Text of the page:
Recently we sat down and answered some of the most pressing questions we get from parents.
What are important cognitive milestones for my one year old?
One-year- olds are curious about most everything and try hard to explore the world around them. A typical 12-month- old: explores objects in many different ways (shaking, banging, throwing, dropping); finds hidden objects easily; looks at the correct picture when an image is named (i.e., will focus on a picture of a “dog” when asked); imitates gestures and sounds; and begins to use objects correctly (drinking from cup, brushing hair, dialing phone, listening to receiver). In terms of language skills, a typical 12-month- old: pays increasing attention to speech; responds to simple verbal requests; responds to “no;” uses simple gestures, such as shaking head for “no;” babbles with inflection; says “dada” and “mama” though not always appropriately; uses exclamations, such as “oh-oh!”; and tries to imitate words.
What are the developmental stages of babies from 12 to 24 months?
A great deal of rapid cognitive and motor development occurs between ages 1 and 2. Many babies are starting to take first steps by 12 or 13 months and ought to be walking alone by 18 months. Other motor skills include: pulling toys behind when walking; beginning to run; standing on tiptoe; kicking and throwing a ball. Important verbal and social development skills include: following simple commands (initially when the adult speaks and gestures, and then later with words alone); getting objects from another room when asked; pointing to a few body parts when asked; pointing to interesting objects or events to get you to look at them too; bringing things to you to show you; and pointing to objects so you will name them. At this age, babies will name a few common objects and pictures when asked and should learn about 1 new word per week between 1½ and 2 years. They will use gestures and words with you or with a favorite stuffed animal or doll. By 2 years, children should be able to use simple 2-word phrases. Around this time, children also start to enjoy pretending (for example, pretend cooking).
What does walking normally look like in toddlers?
Learning to walk takes a lot of practice, which can go on for a long time. Most children take their first steps around their first birthday, but the normal range for reaching this milestone is up to 18 months. Kids who are learning to walk are called “toddlers” because that’s exactly what they do — they “toddle,” keeping their legs wide apart and seeming to hesitate between each step, jerking from side to side as they move one foot forward, then the next. Soon after your toddler takes her first steps, she’ll learn to stoop down and then stand back up again. If your child’s an early walker, she probably loves toys that she can push or pull as she toddles. About 6 months after taking their first steps, toddlers develop a more mature gait, holding their hands at their sides (rather than out in front for balance) and moving with their feet closer together. They also tend to move their feet in a way that looks more like walking and less like waddling, moving from the heel to the toe.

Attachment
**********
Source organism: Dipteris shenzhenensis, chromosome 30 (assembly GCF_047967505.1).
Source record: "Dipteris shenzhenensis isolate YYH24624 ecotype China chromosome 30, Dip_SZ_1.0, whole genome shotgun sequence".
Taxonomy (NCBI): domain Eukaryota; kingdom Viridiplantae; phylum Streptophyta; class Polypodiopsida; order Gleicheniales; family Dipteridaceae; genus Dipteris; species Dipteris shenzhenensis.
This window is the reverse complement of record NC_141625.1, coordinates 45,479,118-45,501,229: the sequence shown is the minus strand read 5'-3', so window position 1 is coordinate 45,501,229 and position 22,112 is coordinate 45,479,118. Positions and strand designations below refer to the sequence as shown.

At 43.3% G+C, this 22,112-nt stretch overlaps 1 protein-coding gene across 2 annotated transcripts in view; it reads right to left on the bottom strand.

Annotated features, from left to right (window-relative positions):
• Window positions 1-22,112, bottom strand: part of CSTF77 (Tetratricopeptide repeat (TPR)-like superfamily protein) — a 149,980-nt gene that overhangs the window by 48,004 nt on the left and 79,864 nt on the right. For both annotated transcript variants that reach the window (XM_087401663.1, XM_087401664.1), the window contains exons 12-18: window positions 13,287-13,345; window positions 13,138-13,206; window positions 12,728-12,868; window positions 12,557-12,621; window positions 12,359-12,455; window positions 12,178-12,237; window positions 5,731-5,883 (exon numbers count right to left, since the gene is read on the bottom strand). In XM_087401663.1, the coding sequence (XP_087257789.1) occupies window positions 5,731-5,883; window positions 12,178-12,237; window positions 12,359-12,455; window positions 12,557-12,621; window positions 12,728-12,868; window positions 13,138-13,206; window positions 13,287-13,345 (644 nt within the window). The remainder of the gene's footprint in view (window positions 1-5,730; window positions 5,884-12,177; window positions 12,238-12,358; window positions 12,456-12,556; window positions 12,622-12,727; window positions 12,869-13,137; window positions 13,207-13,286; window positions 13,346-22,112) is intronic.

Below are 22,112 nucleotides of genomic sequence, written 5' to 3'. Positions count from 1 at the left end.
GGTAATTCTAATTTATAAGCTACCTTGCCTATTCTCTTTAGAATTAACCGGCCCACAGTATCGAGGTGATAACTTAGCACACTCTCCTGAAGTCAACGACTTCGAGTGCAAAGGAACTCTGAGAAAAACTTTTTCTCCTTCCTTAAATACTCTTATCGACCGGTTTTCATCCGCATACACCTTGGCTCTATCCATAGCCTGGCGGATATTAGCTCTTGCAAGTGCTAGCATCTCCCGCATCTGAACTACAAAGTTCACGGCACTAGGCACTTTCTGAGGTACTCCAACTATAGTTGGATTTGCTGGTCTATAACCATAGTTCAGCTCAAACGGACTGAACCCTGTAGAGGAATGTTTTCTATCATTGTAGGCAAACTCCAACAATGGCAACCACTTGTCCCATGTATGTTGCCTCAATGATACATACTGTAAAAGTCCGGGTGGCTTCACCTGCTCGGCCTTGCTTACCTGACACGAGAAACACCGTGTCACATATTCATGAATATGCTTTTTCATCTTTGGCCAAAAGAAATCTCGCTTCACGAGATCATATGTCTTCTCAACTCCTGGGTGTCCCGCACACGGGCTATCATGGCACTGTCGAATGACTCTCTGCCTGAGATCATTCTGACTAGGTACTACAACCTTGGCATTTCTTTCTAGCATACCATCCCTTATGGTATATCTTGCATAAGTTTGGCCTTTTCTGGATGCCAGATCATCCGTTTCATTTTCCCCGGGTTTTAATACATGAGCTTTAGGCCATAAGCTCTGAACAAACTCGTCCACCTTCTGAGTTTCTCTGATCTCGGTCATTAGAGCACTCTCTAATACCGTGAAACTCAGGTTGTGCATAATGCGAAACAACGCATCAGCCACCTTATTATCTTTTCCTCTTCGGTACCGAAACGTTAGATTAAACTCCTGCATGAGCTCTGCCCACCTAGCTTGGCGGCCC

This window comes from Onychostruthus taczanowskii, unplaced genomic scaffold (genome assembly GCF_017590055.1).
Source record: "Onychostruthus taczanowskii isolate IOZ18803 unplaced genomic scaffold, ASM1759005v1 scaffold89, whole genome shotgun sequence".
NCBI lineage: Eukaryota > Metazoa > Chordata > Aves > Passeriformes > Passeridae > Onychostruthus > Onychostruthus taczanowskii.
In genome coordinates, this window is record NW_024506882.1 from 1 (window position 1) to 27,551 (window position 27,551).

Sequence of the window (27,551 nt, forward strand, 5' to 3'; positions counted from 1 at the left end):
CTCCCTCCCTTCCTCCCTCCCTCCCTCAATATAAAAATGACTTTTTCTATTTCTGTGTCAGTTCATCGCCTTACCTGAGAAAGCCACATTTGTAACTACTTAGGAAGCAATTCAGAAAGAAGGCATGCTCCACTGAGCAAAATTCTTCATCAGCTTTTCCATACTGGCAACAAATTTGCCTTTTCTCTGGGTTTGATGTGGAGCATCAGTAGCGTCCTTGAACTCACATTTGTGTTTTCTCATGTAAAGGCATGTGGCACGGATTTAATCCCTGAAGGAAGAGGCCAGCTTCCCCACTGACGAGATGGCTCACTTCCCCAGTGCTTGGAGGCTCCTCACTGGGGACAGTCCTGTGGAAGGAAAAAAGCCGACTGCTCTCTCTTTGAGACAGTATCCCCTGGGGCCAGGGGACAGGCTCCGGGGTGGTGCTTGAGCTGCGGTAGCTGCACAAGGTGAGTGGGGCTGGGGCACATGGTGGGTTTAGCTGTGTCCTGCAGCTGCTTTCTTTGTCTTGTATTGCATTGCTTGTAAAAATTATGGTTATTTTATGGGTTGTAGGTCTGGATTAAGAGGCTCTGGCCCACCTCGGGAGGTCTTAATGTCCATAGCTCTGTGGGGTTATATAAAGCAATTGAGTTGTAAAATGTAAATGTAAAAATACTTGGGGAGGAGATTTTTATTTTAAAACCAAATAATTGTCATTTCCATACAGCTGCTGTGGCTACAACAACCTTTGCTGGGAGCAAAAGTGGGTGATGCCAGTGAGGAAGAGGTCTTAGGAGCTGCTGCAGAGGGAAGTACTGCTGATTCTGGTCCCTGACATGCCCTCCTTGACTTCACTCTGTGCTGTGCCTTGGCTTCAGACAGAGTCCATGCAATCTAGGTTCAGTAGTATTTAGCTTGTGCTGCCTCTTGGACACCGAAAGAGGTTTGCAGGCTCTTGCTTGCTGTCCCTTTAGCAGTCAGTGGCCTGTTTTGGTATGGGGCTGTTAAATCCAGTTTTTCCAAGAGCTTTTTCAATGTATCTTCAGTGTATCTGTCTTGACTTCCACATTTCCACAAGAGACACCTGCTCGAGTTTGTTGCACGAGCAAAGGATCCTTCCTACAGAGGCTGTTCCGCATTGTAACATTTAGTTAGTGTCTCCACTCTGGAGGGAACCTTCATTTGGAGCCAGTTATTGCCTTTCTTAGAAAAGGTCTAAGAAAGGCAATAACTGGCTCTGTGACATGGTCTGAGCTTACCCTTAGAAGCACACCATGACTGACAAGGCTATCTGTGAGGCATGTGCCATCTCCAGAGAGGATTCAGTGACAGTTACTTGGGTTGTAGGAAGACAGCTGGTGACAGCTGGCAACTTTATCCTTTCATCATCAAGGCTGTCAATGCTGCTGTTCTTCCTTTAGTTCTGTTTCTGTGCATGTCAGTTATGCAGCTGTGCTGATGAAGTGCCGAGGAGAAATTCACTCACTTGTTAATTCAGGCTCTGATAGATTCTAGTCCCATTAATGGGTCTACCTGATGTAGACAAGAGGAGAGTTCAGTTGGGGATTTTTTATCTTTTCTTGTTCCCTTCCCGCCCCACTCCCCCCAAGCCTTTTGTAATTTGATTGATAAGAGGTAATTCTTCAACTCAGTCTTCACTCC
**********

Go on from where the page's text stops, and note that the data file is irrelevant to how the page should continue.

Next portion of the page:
How do I know if my child is ready for toilet training?
In order for a toddler to be successfully toilet trained, she needs to be able to sense the urge to go, be able to understand what the feeling means, and then be able to verbalize that she needs your help to make it to the toilet and actually go. The first steps in this process involve bodily sensation awareness and usually take place at around 12 – 18 months. As time passes, your child may demonstrate discomfort over a dirty diaper, try to remove her diaper or resist being diapered. Understanding the link between needing to eliminate and doing so is an important step in toilet training readiness. More development is necessary before your child can begin picturing the potty when she needs to go, plan how she will get to the bathroom and urinate into the potty, and remember her plan long enough to carry it out. Acquiring simple words to describe her body and its workings helps your child think more fully about the process of elimination. Waiting until your child is truly ready will make the experience much faster and more pleasant for everyone involved. Gentle training can usually begin between 2 and 2 ½ years with mastery generally achieved by 3 years.
How can I make sure that my toddler gets enough sleep?